The Unsung 

 I will not clap for you – forgotten, tethered, unsung. 

Piecing together the story from a look on their face, the blood.  

Moments so pernicious, so painful. 

“I always wanted to help people” echoes past the flickering lights  

and cold coffee as you roll up your sleeves knowing  

someone’s mother, brother, neighbour waits. 


I cannot clap for you – wayfinders. Suturing hope in shifts 

from behind a curtain, a pane of glass. 

Slides of sliced skin, their vibrant colour-answers 

hide in clouds and ink blots. Yet you navigate to a person.  

Entering homes frothing with fear, you leave behind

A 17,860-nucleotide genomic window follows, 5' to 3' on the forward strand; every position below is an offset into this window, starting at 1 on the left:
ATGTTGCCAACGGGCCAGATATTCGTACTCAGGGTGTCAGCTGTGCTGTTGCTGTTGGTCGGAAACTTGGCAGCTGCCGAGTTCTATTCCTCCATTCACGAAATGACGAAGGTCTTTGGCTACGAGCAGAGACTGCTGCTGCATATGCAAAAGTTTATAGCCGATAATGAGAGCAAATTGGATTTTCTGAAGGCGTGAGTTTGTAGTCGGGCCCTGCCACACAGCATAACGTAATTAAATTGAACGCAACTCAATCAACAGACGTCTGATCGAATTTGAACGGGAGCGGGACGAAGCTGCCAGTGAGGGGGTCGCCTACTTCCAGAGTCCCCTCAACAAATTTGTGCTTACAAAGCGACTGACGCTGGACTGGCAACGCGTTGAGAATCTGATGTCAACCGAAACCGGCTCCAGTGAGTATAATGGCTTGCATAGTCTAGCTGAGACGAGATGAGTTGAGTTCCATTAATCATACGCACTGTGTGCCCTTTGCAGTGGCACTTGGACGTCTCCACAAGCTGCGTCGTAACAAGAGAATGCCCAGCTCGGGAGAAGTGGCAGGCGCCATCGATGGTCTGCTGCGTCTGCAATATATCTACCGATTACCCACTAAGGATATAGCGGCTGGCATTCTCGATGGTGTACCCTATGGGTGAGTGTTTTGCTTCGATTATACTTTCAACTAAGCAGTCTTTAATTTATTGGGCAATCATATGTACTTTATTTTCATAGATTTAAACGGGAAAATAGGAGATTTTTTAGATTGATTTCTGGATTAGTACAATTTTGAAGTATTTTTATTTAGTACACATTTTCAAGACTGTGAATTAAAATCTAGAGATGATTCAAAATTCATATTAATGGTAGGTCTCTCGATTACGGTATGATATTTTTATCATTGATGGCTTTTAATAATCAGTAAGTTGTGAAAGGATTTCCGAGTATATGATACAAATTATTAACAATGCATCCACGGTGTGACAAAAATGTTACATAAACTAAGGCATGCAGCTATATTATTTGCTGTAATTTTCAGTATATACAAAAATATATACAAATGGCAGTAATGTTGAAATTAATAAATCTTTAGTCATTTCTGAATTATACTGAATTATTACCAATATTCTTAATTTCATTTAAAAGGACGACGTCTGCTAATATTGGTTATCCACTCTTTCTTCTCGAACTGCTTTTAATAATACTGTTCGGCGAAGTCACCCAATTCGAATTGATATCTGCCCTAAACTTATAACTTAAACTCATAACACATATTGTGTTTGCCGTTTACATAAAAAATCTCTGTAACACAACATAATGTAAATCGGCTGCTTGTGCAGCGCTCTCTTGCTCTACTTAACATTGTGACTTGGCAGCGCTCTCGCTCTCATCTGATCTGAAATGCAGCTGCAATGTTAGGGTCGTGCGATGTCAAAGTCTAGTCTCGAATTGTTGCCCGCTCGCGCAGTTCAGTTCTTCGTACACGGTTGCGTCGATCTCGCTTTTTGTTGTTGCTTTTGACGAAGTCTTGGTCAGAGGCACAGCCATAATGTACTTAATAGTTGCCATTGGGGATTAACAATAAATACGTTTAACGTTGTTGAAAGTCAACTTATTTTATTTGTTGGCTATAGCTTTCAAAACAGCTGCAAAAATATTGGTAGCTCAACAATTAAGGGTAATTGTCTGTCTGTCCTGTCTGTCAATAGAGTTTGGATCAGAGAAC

something shaped like a warm embrace. 


I dare not clap for you – shamans glowing in the shade.  

Seeking glimmers of hope, holding plasma up to the light. 

How do you conjure smiles and successes 

without any sleep or certainty? Nurturing faith from crumbling chaos. 

Patien[ts/ce] unaware of your service  

mouthing prayer-like, ‘troponin’ or ‘palliative’.  


Take this pen, my paper, these words. 

But I promise you no applause, 

For applause implies the work has ended. 


Hanan Issa,  

National Poet of Wales 

A poem to mark the 75th anniversary of the National Health Service. The poem and its translation into Welsh by Grug Muse were commissioned by Literature Wales.

Back to Hanan Issa’s Commissioned Poems and Creative Work